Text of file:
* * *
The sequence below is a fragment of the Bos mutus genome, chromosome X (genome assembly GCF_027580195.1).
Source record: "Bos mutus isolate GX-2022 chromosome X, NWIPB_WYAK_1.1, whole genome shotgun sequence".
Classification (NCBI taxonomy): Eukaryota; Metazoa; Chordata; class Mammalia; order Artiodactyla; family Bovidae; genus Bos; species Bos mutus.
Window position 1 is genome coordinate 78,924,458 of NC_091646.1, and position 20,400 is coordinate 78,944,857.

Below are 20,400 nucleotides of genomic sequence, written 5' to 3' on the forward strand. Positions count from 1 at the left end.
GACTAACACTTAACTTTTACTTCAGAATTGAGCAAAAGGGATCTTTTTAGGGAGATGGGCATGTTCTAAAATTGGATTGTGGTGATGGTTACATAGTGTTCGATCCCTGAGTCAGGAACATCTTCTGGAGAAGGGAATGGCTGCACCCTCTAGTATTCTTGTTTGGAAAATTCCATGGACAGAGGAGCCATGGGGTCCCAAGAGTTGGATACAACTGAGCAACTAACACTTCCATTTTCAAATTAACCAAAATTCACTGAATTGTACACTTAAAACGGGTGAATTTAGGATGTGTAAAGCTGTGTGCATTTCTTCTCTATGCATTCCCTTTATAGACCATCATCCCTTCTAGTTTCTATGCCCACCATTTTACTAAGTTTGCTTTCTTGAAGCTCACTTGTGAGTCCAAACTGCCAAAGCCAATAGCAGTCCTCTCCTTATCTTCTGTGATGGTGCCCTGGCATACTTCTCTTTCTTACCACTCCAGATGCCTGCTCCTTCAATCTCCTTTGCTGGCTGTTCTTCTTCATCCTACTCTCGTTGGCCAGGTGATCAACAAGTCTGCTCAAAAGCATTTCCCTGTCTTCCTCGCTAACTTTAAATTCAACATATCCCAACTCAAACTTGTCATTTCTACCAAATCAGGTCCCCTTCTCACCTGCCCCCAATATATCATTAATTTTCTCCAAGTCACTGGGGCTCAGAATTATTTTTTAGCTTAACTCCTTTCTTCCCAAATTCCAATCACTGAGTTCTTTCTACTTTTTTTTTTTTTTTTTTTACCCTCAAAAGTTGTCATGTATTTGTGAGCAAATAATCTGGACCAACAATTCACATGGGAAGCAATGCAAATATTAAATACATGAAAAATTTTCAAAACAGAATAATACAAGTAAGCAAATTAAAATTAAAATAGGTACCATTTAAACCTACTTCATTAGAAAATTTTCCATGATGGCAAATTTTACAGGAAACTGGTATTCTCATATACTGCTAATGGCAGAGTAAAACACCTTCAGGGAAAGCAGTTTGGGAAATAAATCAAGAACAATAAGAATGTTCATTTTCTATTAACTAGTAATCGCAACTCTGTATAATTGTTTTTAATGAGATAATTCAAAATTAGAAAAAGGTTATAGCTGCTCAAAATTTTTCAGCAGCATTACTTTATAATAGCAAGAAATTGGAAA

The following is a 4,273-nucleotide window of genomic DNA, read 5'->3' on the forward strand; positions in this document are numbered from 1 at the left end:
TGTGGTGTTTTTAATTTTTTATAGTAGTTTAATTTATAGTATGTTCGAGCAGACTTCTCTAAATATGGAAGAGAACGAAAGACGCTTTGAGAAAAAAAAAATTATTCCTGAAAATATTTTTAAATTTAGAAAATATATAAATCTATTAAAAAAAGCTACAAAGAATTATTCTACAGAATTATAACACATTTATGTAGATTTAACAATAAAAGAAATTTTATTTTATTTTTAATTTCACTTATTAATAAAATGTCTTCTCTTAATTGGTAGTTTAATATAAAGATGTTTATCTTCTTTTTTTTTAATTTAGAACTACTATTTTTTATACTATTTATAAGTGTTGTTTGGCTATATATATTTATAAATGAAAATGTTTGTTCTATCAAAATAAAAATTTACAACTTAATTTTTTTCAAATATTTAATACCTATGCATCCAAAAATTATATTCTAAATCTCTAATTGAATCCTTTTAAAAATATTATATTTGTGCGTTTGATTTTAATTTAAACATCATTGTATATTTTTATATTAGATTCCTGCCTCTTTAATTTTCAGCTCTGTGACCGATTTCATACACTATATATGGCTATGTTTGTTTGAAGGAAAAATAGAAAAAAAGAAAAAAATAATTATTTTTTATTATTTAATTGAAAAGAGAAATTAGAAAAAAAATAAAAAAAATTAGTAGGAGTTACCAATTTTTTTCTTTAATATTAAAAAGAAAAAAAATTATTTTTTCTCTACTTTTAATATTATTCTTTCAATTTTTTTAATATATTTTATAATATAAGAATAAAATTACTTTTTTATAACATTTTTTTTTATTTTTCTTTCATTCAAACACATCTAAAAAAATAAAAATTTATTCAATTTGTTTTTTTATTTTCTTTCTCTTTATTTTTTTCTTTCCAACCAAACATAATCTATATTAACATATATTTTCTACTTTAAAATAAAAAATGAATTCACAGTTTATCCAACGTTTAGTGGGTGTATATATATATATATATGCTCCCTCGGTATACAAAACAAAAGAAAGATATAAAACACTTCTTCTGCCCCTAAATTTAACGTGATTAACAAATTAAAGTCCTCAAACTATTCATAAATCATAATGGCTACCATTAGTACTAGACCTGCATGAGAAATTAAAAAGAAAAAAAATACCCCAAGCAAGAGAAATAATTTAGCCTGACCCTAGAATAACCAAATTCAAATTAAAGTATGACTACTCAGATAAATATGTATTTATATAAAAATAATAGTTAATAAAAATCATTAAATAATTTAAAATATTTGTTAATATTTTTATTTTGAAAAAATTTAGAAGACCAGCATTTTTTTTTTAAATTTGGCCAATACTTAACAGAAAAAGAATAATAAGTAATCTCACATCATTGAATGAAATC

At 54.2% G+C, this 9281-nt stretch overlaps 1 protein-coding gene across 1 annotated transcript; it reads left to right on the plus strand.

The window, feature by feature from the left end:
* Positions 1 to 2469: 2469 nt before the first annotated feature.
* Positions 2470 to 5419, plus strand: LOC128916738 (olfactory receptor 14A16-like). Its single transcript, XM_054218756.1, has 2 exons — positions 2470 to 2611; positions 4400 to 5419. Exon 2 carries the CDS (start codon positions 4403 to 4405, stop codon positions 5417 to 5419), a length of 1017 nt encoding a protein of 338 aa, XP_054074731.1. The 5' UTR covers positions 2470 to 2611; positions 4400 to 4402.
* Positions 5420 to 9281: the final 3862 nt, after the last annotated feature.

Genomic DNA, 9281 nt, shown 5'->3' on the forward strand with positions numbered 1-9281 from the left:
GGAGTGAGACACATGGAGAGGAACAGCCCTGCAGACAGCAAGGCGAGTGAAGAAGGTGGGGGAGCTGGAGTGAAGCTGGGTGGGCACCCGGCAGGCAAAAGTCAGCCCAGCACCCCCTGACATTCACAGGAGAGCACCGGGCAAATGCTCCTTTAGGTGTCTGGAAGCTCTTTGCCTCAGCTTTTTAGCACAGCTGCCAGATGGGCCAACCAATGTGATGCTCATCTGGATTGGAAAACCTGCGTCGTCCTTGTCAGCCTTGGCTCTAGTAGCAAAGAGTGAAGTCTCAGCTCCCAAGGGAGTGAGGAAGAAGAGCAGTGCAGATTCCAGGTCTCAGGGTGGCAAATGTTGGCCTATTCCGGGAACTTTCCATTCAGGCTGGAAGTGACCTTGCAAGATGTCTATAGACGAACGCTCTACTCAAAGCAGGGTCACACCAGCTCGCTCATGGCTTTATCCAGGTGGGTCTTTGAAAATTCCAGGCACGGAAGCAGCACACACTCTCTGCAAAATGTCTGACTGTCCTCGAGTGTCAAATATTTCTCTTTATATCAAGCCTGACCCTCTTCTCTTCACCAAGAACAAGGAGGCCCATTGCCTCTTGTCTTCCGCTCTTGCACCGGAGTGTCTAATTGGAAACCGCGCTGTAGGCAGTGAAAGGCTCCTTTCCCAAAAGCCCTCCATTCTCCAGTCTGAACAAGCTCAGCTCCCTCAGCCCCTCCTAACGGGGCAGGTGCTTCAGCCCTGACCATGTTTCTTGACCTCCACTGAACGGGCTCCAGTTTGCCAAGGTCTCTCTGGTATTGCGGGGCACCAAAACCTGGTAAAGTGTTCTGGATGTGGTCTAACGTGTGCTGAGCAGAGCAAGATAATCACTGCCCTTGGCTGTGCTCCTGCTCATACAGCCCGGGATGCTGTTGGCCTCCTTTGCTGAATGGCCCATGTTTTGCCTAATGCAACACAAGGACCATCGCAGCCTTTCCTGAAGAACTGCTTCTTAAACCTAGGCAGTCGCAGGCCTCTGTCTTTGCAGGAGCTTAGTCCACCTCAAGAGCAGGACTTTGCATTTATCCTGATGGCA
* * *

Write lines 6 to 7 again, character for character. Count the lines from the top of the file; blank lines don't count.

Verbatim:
GACTAACACTTAACTTTTACTTCAGAATTGAGCAAAAGGGATCTTTTTAGGGAGATGGGCATGTTCTAAAATTGGATTGTGGTGATGGTTACATAGTGTTCGATCCCTGAGTCAGGAACATCTTCTGGAGAAGGGAATGGCTGCACCCTCTAGTATTCTTGTTTGGAAAATTCCATGGACAGAGGAGCCATGGGGTCCCAAGAGTTGGATACAACTGAGCAACTAACACTTCCATTTTCAAATTAACCAAAATTCACTGAATTGTACACTTAAAACGGGTGAATTTAGGATGTGTAAAGCTGTGTGCATTTCTTCTCTATGCATTCCCTTTATAGACCATCATCCCTTCTAGTTTCTATGCCCACCATTTTACTAAGTTTGCTTTCTTGAAGCTCACTTGTGAGTCCAAACTGCCAAAGCCAATAGCAGTCCTCTCCTTATCTTCTGTGATGGTGCCCTGGCATACTTCTCTTTCTTACCACTCCAGATGCCTGCTCCTTCAATCTCCTTTGCTGGCTGTTCTTCTTCATCCTACTCTCGTTGGCCAGGTGATCAACAAGTCTGCTCAAAAGCATTTCCCTGTCTTCCTCGCTAACTTTAAATTCAACATATCCCAACTCAAACTTGTCATTTCTACCAAATCAGGTCCCCTTCTCACCTGCCCCCAATATATCATTAATTTTCTCCAAGTCACTGGGGCTCAGAATTATTTTTTAGCTTAACTCCTTTCTTCCCAAATTCCAATCACTGAGTTCTTTCTACTTTTTTTTTTTTTTTTTTTACCCTCAAAAGTTGTCATGTATTTGTGAGCAAATAATCTGGACCAACAATTCACATGGGAAGCAATGCAAATATTAAATACATGAAAAATTTTCAAAACAGAATAATACAAGTAAGCAAATTAAAATTAAAATAGGTACCATTTAAACCTACTTCATTAGAAAATTTTCCATGATGGCAAATTTTACAGGAAACTGGTATTCTCATATACTGCTAATGGCAGAGTAAAACACCTTCAGGGAAAGCAGTTTGGGAAATAAATCAAGAACAATAAGAATGTTCATTTTCTATTAACTAGTAATCGCAACTCTGTATAATTGTTTTTAATGAGATAATTCAAAATTAGAAAAAGGTTATAGCTGCTCAAAATTTTTCAGCAGCATTACTTTATAATAGCAAGAAATTGGAAA

The following is a 4,273-nucleotide window of genomic DNA, read 5'->3' on the forward strand; positions in this document are numbered from 1 at the left end: